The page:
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Leading policy-makers and scholars explain how market forces, deregulation, and consumer choice can work to improve health care for all Americans.

Commentary

A Better Prescription
Bruce Mehlman, Washington Times, 6-10-05

Mehlman reminds his readers that when world leaders are seriously ill—from King Hussein of Jordan to Ukrainian President Viktor Yuschenko—chances are they will come to the U.S. for treatment. "While great caregivers can be found all around the world, American doctors and nurses are second to none."

Why is it then, Mehlman asks, that the U.S. only ranks 24th in life expectancy and "more Americans die from preventable medical errors than from AIDS, homicides and car crashes combined?"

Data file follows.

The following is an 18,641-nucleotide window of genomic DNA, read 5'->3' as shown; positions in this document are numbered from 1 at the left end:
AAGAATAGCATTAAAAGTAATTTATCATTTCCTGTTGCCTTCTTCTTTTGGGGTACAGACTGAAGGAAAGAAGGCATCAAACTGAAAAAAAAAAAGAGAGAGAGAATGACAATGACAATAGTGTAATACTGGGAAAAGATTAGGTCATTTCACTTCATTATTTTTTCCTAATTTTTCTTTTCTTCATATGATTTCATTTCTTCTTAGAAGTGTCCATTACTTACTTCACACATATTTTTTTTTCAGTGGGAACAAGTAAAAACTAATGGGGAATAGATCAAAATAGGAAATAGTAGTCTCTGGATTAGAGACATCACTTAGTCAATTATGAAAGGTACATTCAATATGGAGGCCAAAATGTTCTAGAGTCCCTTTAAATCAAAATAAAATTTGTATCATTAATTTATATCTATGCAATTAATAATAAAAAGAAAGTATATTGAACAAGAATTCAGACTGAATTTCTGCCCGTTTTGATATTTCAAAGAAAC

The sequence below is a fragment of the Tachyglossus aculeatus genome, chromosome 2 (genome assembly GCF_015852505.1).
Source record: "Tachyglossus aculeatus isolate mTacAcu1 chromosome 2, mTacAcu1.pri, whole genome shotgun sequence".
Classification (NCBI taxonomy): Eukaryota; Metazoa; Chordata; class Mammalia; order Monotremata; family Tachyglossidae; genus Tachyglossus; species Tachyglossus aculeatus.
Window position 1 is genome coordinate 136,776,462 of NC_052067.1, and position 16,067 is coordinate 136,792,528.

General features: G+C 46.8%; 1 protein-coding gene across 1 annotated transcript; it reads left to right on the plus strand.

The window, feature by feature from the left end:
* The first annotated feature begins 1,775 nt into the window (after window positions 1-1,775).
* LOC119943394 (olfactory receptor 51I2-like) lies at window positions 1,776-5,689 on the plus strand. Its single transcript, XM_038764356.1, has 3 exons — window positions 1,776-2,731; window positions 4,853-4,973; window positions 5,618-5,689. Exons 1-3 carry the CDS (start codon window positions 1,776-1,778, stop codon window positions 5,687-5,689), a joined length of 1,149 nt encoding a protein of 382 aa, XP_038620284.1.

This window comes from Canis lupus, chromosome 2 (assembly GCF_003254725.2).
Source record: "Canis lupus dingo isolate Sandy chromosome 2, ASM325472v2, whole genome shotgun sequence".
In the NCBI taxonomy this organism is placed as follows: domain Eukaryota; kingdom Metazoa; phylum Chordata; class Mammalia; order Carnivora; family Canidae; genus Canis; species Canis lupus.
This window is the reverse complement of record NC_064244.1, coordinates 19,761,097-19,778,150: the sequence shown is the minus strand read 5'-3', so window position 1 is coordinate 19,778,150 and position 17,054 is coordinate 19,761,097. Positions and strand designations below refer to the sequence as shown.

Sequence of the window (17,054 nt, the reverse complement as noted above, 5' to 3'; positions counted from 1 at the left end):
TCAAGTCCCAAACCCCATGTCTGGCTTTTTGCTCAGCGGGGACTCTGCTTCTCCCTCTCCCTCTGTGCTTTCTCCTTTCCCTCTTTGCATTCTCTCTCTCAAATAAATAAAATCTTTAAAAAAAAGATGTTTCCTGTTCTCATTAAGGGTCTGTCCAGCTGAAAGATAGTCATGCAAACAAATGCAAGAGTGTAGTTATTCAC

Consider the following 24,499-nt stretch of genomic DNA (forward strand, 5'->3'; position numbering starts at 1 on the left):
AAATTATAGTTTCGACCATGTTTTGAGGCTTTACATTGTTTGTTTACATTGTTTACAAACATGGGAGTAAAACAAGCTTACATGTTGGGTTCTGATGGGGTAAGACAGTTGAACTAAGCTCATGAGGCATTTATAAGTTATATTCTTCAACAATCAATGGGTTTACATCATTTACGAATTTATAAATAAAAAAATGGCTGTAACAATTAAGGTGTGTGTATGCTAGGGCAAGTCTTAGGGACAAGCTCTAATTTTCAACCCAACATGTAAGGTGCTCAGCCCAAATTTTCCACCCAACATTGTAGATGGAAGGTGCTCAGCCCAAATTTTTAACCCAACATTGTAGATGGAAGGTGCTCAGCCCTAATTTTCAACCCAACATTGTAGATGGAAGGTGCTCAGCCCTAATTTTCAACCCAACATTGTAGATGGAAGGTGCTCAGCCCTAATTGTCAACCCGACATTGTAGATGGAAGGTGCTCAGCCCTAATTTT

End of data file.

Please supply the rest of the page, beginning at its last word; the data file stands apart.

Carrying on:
The answer to these questions, in large measure, is that the world's greatest doctors, armed with history's most powerful medical tools, operate within a system that is inefficient and disconnected. It's as if we're putting our best jet pilots in the cockpits of antiquated World War II fighters. …At a time when industries around the globe are tapping the power of technology to transform how they do business, our health-care system is investing less in these technologies than every sector except construction, education and mining. …

A health-care system transformed through greater use of information technology will do more than save lives and save money. It will provide you and your family the confidence of knowing that the best doctors and nurses have all the tools they need to offer the best possible care.



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